It’s rare that a budget knife captures the hearts and minds of bushcrafters around the world, especially because bushcrafters often put their lives on the line. But that’s exactly what the latest Badass Knife of the Week accomplished when it was released a few years ago.
The Schrade SCHF42 is a rugged and functional fixed blade from the mind of Brian Griffin. The streamline design is nearly 10 inches of pure strength and dependability.
It starts with the 5.12-inch blade made from 1095 carbon steel. The blade features a full flat grind, which is versatile and preferred by many bushcrafters, and a rolling recurve that offers a deep cutting belly. The recurve gives you more options while out in the field. If you prefer a straight edge, the SCHF42D is a simpler version of the knife.
Grivory scales are fastened to the full tang. The material is not only virtually indestructible in all types of weather conditions but it’s comfortable in the hand.
The typical badass knife is adorned with sharp angles, black-coated blades, speed-assisted mechanisms, massive serrations, and more. But just because a knife eschews those design elements doesn’t mean it’s not one of the most badass knife you’ve ever held.
When you want to see the work ethics and craftsmanship humans are capable of achieving, look no further than the Fallkniven FH9 Black Hawk. Like the FH9, all Fallkniven models boast a smoothness and fit that blow all comparable models out of the water.
Here is a good video look at the knife from DevonReview:
The knife features a 2.63-inch drop point blade profile with a classic nail nick. The blade itself is anything but classic, however. Made from laminated Cobalt Special steel, the blade is 20% stronger than solid stainless steel and keeps an edge like few others.
There are countless ways to use a knife — from opening packages and cutting twine to sharpening pencils and saving lives. While knives are great for accomplishing an array of functional tasks, sometimes they’re good for a little entertainment, such as throwing knives.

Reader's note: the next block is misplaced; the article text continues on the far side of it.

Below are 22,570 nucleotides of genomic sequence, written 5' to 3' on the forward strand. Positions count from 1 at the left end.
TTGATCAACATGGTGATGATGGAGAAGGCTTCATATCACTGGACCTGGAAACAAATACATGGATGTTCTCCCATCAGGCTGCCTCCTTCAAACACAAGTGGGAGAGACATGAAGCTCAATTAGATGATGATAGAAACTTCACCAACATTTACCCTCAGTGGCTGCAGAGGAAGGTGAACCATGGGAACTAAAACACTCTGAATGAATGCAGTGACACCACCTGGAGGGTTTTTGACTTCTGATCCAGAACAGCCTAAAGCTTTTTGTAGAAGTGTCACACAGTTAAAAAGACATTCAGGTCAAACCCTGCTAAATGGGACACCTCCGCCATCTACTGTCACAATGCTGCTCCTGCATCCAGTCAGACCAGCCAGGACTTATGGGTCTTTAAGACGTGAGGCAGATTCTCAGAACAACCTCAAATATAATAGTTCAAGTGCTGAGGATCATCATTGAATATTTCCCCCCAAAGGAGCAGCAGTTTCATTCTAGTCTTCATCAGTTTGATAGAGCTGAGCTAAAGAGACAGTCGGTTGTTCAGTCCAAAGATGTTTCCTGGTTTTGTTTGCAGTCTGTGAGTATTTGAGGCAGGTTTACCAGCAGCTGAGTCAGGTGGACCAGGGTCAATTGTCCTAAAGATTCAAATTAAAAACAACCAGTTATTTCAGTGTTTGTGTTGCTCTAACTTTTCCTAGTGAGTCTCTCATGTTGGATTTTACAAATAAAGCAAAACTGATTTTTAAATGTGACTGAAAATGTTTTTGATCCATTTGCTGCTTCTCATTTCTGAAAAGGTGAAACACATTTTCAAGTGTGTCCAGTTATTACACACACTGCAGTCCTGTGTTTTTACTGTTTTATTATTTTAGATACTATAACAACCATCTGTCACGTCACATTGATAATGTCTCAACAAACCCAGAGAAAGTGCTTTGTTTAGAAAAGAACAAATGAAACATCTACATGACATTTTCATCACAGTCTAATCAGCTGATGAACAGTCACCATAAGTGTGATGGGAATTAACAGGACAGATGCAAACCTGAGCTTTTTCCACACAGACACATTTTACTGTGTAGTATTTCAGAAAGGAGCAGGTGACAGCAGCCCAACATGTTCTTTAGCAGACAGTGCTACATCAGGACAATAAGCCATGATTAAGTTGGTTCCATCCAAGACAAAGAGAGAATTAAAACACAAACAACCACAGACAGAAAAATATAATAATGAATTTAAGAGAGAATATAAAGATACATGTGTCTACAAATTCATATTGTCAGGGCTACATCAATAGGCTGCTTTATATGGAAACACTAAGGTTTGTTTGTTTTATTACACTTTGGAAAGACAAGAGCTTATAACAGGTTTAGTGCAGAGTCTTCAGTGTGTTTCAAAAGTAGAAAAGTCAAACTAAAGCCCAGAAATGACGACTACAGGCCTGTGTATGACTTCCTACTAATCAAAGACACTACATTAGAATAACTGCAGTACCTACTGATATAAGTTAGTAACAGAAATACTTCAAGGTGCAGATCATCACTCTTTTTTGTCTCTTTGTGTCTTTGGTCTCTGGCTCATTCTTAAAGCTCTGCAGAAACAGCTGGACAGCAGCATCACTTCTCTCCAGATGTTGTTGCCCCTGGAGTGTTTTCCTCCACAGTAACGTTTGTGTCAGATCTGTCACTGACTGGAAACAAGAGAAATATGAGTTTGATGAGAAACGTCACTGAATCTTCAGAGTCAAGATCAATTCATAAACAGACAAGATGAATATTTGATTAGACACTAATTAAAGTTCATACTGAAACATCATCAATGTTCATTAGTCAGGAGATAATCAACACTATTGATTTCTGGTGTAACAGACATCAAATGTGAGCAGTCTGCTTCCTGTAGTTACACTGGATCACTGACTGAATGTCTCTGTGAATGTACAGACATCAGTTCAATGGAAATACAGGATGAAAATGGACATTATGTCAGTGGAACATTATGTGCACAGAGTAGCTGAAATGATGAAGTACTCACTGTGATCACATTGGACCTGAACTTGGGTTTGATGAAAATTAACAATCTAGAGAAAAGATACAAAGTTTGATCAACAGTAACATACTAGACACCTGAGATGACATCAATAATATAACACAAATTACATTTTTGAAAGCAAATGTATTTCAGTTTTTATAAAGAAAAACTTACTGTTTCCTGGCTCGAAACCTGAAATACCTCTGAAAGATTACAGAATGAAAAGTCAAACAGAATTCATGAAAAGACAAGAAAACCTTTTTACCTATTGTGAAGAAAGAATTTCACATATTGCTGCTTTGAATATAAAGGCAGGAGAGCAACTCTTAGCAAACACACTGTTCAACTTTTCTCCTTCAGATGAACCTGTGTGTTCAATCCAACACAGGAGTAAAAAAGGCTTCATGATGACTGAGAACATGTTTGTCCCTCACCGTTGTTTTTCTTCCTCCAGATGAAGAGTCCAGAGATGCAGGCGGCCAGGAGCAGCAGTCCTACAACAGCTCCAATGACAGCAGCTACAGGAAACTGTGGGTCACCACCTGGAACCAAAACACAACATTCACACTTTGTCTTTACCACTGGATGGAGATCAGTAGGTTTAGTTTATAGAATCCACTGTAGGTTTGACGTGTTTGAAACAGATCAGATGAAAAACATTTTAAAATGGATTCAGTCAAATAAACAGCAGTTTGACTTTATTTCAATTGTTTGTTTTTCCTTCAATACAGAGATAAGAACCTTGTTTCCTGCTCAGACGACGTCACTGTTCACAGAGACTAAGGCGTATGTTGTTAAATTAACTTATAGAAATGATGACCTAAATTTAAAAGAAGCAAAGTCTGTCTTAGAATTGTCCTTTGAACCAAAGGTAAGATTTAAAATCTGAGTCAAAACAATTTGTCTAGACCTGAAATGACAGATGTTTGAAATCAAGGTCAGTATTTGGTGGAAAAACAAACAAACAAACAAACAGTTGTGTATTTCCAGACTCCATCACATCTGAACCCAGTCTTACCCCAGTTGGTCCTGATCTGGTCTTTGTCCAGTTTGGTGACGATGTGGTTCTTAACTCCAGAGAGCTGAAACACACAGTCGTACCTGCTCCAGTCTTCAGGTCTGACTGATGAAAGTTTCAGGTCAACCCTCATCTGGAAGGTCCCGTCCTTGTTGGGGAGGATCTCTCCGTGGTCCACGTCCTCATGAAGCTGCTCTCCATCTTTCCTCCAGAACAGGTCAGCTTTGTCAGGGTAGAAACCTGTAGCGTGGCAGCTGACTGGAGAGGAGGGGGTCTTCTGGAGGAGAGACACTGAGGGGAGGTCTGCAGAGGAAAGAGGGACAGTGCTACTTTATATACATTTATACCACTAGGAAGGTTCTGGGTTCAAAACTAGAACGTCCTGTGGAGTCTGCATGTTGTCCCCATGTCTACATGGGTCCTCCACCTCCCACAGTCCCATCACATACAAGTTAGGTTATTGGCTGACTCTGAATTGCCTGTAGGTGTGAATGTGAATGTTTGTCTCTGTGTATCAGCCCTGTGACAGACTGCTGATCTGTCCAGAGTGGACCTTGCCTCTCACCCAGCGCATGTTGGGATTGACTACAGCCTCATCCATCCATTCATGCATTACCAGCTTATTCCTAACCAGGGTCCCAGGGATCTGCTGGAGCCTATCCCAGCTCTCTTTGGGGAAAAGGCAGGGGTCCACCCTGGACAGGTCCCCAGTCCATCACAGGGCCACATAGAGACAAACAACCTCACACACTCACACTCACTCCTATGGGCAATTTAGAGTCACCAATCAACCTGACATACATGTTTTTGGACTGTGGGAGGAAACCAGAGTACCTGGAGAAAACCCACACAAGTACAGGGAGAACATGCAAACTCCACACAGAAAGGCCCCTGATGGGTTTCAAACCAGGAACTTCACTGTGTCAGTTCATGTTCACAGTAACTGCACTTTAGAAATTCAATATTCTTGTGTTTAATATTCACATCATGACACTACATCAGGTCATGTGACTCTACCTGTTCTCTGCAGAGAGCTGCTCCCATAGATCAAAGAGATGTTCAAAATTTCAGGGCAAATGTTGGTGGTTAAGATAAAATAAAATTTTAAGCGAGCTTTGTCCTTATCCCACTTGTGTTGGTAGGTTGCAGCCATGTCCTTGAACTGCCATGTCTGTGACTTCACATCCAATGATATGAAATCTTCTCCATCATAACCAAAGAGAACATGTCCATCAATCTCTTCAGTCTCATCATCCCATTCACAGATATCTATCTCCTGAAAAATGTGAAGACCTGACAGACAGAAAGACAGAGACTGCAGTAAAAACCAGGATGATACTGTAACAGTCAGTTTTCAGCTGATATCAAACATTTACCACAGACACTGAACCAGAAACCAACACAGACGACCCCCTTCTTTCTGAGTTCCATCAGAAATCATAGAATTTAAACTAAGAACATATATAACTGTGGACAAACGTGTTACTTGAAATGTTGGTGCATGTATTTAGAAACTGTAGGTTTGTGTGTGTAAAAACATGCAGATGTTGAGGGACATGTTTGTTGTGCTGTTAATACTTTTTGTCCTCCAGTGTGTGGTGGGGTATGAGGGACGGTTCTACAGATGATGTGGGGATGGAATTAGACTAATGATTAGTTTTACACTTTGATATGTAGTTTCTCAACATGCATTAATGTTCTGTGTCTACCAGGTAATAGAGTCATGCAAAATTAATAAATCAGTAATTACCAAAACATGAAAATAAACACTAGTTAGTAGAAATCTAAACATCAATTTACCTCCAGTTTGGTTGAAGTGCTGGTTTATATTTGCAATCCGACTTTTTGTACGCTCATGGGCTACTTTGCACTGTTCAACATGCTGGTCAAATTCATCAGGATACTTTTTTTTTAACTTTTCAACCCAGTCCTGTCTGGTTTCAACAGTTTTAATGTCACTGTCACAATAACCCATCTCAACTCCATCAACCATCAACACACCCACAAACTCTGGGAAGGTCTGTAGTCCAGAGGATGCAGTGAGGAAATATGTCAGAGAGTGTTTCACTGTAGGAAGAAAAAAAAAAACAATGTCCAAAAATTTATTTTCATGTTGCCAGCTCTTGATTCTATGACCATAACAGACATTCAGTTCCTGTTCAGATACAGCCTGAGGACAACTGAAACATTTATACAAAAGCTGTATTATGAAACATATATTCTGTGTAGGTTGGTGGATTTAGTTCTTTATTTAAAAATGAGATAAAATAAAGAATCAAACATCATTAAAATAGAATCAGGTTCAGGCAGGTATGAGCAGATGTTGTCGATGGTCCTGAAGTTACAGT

Here’s a great video overview from shooter1721 on YouTube:
Like shimmering trout swimming through a river, these wavy throwers from Boker are engineered for speed and efficient movement. The throwers are designed by the great John Bailey, who has won first place in the World Quick Draw Knife Throwing Competition several years in a row.
Badass knives come in all shapes and sizes, but this tactical folder from Kershaw may have the quintessential look of the generally accepted image of a badass knife.
The Kershaw Lifter features a large 3.5-inch blade made of 4Cr14 stainless steel and a modified tanto profile and slight recurve that’ll leave you wondering why all knives don’t have the unique design. The profile offers a strong and piercing point with a curved belly to accomplish nearly any task with ease.
Modeled after the classic American Bowie, this knife boasts a jumbo-sized 9.75-inch blade made of 1095 carbon steel, which is insanely tough and easy to sharpen. Although it’s not corrosion resistant, the steel is coated with epoxy textured powder coating for extra protection from the elements and to minimize the steel’s reflective properties.